The Press, fueled by the Japanese news media, has been focusing on the faulty temperature monitor inside the PCV (Primary Containment Vessel) of Fukushima Daiichi unit #2. Early Sunday morning, the indication rose to ~82oC, which is above the national guideline of 80oC for maintaining a state of cold shutdown. At 2:20pm, TEPCO informed NISA that the temperature guideline for unit #2 was “no longer satisfied” as stipulated in the “Reactor Facility safety Regulation” as a “condition for Operation”. A ton of liquid boric acid was injected into the RPV, followed by a 3-ton-per-hour increase in cooling water flow. Total injection rose to 17.5 tons per hour. Within a few minutes, the indicated temperature began to decrease. By 3pm, the monitor indicated 79OC, once again below the guideline. But this morning (Monday), the monitor rose to 94oC. Looking at this trend in isolation is being widely purported as “more disturbing news from Japan”.
However, two other detectors in close proximity to the problematic one have been steadily decreasing in temperature the entire weekend. Both of them now read about 33oC, down from about 42oC before this all started. As TEPCO has been increasing cooling water flow, the two temperature decreases have followed completely in-step. While this fact has not been completely ignored by the Press, it has been reported at the very end of each article we have seen, making it a relative “ho-hum” adjunct to the “real story”. In any other industrial facility, if one instrument provides an unexpected change and the others show either nothing or the opposite trend, the problem monitor’s reading is rejected due to obvious malfunction. That is, any industrial realm other than nuclear. Everything in nuclear energy gets exaggerated by the Press to the negative extreme…everything! This is perhaps the most obvious example in Japan since March 11, 2011. By all rational thought, TEPCO’s judgment of a faulty device is correct. At least one sensible voice can be found…”It is unlikely the one showing 91.2 degrees is correct and the other two are incorrect because the other two show almost the same temperature,” Toshihiro Yamamoto, a specialist in reactor safety management at Kyoto University Research Reactor Institute, told The Japan Times Monday. But, the international Press neglects to mention Yamamoto’s statement.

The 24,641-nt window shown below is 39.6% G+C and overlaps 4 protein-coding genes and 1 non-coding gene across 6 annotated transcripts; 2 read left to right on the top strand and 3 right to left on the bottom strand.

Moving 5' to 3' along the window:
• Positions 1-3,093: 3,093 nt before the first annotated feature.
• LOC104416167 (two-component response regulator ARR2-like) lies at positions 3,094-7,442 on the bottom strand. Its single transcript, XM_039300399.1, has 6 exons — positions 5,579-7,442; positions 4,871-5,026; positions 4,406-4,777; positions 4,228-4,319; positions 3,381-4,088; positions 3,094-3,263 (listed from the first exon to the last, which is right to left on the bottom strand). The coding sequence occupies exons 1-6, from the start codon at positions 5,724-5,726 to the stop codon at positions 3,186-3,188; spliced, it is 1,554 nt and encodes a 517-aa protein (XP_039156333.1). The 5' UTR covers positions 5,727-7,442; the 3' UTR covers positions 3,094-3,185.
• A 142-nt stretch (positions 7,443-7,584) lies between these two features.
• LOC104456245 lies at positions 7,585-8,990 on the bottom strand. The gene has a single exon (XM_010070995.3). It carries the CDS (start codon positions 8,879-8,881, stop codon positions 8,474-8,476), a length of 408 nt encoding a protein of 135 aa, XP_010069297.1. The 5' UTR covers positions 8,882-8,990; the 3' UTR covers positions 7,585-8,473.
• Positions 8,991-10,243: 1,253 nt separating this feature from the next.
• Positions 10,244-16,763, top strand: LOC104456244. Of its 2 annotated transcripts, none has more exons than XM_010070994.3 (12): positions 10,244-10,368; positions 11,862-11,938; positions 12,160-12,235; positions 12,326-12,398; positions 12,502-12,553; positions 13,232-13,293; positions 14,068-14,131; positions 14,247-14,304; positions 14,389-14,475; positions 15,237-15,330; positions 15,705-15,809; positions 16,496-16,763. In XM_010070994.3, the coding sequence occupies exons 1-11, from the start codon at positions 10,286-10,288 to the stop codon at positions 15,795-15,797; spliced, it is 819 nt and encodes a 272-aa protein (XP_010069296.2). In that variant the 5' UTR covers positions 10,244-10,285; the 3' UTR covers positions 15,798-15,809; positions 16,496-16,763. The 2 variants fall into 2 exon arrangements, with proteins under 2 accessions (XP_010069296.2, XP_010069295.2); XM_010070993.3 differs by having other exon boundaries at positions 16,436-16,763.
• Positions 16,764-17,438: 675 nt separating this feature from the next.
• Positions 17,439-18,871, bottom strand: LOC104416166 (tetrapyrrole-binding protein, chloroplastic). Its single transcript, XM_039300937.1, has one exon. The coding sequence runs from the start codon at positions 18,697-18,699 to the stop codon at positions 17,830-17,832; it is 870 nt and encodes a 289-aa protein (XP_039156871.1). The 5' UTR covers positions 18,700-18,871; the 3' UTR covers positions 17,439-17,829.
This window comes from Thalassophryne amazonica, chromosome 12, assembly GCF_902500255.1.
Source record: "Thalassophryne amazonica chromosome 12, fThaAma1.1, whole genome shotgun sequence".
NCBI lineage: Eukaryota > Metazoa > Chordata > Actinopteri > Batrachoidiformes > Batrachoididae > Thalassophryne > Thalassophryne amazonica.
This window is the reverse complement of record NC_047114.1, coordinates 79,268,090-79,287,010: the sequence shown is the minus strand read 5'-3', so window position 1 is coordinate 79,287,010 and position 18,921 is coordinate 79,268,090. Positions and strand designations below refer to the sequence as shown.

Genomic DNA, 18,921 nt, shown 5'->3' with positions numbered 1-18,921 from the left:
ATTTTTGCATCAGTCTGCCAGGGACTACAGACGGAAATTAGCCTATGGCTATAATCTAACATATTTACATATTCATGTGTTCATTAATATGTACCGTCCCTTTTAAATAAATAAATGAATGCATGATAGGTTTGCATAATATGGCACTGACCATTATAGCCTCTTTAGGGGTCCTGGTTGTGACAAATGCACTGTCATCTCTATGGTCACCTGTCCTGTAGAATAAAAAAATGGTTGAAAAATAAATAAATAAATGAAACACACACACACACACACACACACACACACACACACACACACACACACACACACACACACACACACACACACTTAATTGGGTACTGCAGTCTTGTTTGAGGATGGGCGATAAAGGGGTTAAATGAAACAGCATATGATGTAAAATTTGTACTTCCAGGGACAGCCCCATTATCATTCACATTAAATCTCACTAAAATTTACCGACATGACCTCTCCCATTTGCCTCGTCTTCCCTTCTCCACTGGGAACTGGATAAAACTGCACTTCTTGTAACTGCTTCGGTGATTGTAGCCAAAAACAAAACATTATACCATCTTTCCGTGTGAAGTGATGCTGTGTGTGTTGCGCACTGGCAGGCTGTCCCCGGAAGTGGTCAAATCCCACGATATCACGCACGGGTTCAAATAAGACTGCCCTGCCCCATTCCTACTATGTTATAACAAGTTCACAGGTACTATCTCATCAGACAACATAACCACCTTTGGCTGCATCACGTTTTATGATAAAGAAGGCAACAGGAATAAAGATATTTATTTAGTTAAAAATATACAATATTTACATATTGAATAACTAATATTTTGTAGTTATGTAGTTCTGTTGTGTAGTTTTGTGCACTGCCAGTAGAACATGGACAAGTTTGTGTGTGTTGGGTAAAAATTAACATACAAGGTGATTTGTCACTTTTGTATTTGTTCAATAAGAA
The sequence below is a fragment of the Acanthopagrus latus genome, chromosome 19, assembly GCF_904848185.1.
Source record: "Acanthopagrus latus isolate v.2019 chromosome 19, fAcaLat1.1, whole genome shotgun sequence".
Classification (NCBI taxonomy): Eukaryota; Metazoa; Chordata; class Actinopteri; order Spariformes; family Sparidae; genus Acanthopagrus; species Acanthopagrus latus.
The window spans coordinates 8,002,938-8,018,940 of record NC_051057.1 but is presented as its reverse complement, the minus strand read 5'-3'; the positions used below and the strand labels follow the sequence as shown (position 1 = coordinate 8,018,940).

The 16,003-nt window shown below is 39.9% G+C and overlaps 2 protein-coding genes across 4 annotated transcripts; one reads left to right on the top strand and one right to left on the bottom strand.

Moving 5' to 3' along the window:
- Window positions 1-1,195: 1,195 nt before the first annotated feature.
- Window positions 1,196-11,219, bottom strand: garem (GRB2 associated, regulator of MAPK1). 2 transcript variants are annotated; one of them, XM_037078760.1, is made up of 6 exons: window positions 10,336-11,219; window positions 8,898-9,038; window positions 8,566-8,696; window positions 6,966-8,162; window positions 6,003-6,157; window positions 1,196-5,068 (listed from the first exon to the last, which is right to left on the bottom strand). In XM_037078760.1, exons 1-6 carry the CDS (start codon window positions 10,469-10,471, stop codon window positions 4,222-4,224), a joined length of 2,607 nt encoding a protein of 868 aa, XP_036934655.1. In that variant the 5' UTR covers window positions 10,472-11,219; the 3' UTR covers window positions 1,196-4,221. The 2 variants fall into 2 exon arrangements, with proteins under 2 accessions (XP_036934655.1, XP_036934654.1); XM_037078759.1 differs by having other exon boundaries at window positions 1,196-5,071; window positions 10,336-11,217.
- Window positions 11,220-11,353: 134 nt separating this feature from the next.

What makes matters worse, and borders precipitously on the absurd, is the speculation that the materials inside the reactor have moved, creating a localized hot spot. We’re talking about temperatures below 100oC, for crying out loud! That’s not hot enough for any “movement”. However, in the news media’s unquenchable thirst for “balance”, nay-saying voices have been found. “Because we haven’t been able to grasp how the nuclear fuel in the cores has been distributed, it’s impossible to rule out localized high temperature spots,” says Kazuhiko Kudo, a special professor of nuclear engineering at Kyushu University. (Mainichi Shimbun) So, why hasn’t this hot spot been detected over the past 10 months? Probably because there is no hot spot! All this sort of reporting does is feed the anxiety of a public already paralyzed by the double-whammy of radiophobia and The Hiroshima Syndrome.
Which brings us to a final informational issue…The international Press calls everything inside of or attached to the reactor building “the reactor”. This is as incorrect and misleading as saying your entire house is your kitchen. The reactor is the steel vessel that contains the uranium core, and everything inside the vessel. All structures and material outside the steel container are not the reactor. Just like my kitchen is not my house, the reactor is not the entire power plant!